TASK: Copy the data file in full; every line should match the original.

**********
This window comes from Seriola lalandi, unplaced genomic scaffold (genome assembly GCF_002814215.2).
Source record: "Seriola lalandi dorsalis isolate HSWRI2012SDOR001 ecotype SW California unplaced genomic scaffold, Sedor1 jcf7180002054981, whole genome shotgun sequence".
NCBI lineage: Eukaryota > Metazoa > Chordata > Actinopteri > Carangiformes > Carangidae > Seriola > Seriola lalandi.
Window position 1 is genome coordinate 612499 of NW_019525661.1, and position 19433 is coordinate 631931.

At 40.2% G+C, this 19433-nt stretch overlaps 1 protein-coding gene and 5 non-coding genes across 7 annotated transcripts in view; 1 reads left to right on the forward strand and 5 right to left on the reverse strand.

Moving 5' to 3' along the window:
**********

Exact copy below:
This window comes from Seriola lalandi, unplaced genomic scaffold (genome assembly GCF_002814215.2).
Source record: "Seriola lalandi dorsalis isolate HSWRI2012SDOR001 ecotype SW California unplaced genomic scaffold, Sedor1 jcf7180002054981, whole genome shotgun sequence".
NCBI lineage: Eukaryota > Metazoa > Chordata > Actinopteri > Carangiformes > Carangidae > Seriola > Seriola lalandi.
Window position 1 is genome coordinate 612499 of NW_019525661.1, and position 19433 is coordinate 631931.

At 40.2% G+C, this 19433-nt stretch overlaps 1 protein-coding gene and 5 non-coding genes across 7 annotated transcripts in view; 1 reads left to right on the forward strand and 5 right to left on the reverse strand.

Moving 5' to 3' along the window: